Urinary bladder catheterization in children can serve as both a diagnostic and a therapeutic intervention. Catheterization is a simple, sterile procedure that can be performed at the bedside in most circumstances. Ease of performing procedure, ability of nursing to catheterize, and decreased pain are some reasons catheterization has largely replaced suprapubic aspiration as the primary method of urine collection in young children.1 Children usually tolerate the procedure well when it is done carefully, requiring only a topical anesthetic, if any.2,3
The most common indication for urinary bladder catheterization is collection of urine for analysis and culture. A catheter specimen is recommended to rule out urinary tract infection in those children who are not yet toilet trained or who are unable to cooperate with a midstream clean-catch specimen. Catheterization is also indicated to relieve urinary retention or obstruction. This may be due to anatomic abnormalities such as posterior urethral valves or prolapsing ureterocele, inflammation of the urethra, or mechanical obstruction related to blood clots or debris in the bladder. Neurogenic bladder may also cause retention requiring catheterization. In critically ill patients, urinary catheterization is used to monitor urine output and assess fluid status.
Few contraindications exist for urinary catheterization. A general practitioner should not catheterize patients with known urethral trauma or acute pelvic fracture. Careful consideration should be given to catheterization in patients with recent genitourinary surgery or known genital abnormality such as hypospadias. Consultation with a urologist is recommended before placing a catheter in any of these patients.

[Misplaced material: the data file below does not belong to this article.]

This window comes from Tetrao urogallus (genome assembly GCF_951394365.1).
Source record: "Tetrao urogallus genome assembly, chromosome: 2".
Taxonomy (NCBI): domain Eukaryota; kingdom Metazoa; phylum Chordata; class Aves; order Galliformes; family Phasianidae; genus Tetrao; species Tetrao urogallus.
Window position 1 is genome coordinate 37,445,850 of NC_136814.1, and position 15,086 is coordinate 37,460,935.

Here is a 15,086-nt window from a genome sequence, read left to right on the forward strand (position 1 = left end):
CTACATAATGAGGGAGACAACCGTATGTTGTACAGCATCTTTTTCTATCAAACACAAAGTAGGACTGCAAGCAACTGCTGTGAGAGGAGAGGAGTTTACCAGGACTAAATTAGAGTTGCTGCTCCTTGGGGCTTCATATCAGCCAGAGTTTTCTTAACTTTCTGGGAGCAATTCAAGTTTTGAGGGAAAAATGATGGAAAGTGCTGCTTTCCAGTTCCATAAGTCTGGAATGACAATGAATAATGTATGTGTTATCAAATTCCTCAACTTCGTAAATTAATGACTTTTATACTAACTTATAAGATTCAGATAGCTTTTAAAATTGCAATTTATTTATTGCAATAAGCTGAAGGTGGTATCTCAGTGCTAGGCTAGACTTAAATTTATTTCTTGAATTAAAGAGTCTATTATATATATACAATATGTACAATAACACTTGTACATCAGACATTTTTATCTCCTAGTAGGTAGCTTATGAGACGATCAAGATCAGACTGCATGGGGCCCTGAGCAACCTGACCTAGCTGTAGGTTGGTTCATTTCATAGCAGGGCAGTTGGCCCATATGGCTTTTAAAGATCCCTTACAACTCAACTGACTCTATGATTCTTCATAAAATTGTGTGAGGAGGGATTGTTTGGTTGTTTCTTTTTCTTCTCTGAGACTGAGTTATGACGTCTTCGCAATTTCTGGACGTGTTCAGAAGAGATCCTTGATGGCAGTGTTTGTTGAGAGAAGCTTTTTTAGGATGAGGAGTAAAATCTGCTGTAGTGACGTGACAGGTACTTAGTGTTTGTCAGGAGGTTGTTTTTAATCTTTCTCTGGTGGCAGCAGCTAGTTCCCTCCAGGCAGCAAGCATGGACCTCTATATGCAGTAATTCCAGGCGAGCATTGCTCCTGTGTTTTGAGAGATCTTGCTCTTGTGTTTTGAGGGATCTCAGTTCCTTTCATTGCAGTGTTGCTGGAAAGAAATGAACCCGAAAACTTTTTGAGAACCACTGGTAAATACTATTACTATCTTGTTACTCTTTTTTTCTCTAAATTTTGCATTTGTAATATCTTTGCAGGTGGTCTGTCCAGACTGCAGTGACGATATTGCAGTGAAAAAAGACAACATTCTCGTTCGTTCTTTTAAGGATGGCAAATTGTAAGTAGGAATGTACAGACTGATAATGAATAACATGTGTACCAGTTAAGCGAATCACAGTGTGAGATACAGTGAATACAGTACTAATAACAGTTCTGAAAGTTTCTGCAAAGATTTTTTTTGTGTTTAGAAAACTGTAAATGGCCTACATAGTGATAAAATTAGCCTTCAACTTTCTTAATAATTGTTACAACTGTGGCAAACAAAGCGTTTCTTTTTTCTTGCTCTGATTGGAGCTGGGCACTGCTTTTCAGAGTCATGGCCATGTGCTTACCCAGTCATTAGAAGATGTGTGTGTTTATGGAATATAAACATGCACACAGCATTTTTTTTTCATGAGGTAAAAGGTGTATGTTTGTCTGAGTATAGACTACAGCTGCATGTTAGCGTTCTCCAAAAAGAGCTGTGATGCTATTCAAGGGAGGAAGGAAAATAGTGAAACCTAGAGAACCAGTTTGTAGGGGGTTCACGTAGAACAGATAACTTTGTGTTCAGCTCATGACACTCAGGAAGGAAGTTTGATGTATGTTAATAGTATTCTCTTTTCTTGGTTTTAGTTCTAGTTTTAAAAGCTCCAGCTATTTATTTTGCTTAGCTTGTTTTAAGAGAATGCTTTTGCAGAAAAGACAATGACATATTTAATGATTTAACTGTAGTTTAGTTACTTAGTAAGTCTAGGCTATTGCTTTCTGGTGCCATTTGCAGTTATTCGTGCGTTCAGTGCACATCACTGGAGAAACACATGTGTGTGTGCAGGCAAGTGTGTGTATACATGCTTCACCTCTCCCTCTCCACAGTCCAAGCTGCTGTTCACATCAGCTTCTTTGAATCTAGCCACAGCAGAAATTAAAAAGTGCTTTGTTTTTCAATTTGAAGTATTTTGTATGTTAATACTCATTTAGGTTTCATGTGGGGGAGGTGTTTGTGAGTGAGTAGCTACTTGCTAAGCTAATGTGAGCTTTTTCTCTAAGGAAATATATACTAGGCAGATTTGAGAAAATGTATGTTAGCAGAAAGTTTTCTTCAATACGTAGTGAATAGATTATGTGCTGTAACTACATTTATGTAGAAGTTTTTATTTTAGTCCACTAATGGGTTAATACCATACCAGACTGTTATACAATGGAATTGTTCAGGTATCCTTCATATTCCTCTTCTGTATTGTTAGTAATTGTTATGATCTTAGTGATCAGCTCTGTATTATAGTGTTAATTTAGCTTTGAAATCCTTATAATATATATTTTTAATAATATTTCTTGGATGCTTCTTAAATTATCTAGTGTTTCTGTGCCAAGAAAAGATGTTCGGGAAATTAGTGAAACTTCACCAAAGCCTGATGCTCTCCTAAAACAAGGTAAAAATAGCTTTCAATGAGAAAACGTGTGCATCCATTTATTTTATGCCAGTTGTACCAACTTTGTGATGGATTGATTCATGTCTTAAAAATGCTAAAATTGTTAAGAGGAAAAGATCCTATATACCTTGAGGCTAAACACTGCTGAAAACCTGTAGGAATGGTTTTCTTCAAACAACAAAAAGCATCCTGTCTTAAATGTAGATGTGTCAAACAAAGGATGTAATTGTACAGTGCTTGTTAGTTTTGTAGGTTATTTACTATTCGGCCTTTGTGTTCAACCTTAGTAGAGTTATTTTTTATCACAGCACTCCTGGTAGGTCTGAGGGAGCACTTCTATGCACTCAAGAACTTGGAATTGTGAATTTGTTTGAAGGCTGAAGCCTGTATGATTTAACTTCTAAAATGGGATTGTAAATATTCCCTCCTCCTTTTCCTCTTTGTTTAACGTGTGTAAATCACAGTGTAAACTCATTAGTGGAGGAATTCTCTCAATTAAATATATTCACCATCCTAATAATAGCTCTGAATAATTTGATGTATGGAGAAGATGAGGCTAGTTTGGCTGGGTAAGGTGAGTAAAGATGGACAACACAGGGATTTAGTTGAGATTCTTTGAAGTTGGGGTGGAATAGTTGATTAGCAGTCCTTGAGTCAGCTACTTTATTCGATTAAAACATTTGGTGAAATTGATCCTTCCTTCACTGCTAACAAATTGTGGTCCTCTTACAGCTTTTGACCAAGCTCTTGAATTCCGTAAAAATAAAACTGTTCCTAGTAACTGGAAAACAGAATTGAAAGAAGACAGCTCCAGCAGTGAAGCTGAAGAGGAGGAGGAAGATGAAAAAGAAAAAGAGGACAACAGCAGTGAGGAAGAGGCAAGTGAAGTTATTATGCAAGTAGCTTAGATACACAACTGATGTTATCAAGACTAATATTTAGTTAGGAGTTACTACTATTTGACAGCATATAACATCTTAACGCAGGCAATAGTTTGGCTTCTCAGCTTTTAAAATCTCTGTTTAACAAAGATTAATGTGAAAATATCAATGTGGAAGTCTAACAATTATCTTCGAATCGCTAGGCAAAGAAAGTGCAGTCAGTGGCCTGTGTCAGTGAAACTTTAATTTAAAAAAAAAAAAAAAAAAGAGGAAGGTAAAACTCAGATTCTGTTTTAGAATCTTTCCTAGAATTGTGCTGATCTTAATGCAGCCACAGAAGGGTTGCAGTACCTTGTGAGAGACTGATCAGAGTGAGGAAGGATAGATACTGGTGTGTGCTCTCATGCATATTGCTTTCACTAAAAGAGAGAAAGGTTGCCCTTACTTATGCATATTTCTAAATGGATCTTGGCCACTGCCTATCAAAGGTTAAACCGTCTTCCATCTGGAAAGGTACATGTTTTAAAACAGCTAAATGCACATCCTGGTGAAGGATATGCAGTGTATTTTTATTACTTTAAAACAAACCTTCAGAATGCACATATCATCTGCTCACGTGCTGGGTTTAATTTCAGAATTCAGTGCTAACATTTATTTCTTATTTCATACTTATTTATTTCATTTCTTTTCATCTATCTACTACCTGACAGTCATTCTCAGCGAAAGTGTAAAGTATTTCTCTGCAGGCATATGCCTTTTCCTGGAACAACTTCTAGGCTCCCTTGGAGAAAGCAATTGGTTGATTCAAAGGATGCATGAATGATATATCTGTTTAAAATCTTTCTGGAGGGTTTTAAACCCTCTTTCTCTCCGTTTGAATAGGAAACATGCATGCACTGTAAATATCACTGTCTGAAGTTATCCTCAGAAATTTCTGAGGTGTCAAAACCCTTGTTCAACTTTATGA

A catheter is placed into the bladder via the urethral meatus. In males, the meatus is located in the center of the glans of the penis. If the patient is uncircumcised, the foreskin may need to be gently retracted to expose the urethra. In females, the urethra is located between the clitoris and the vaginal introitus. The labia majora and minora obscure the urethra in most patients and will need to be spread in order to visualize the meatus (Figure 189-1).
Transurethral bladder catheterization; anatomy and position in the female. (Reproduced with permission from Dieckmann RA, Fiser DH, Selbst SM, eds. Illustrated Textbook of Pediatric Emergency and Critical Care Procedures. St Louis: Mosby; 1997:415. Copyright © Elsevier.)
Catheters come in many shapes and sizes; common sizes are listed in Table 189-1. The two most common catheters used in children are a straight catheter and a self-retaining Foley catheter. A straight catheter is used for one-time or intermittent catheterization. If long-term catheterization is anticipated, a Foley catheter is appropriate. Choose the smallest lumen possible to pass the catheter easily and accomplish the goals of catheterization. In a newborn ...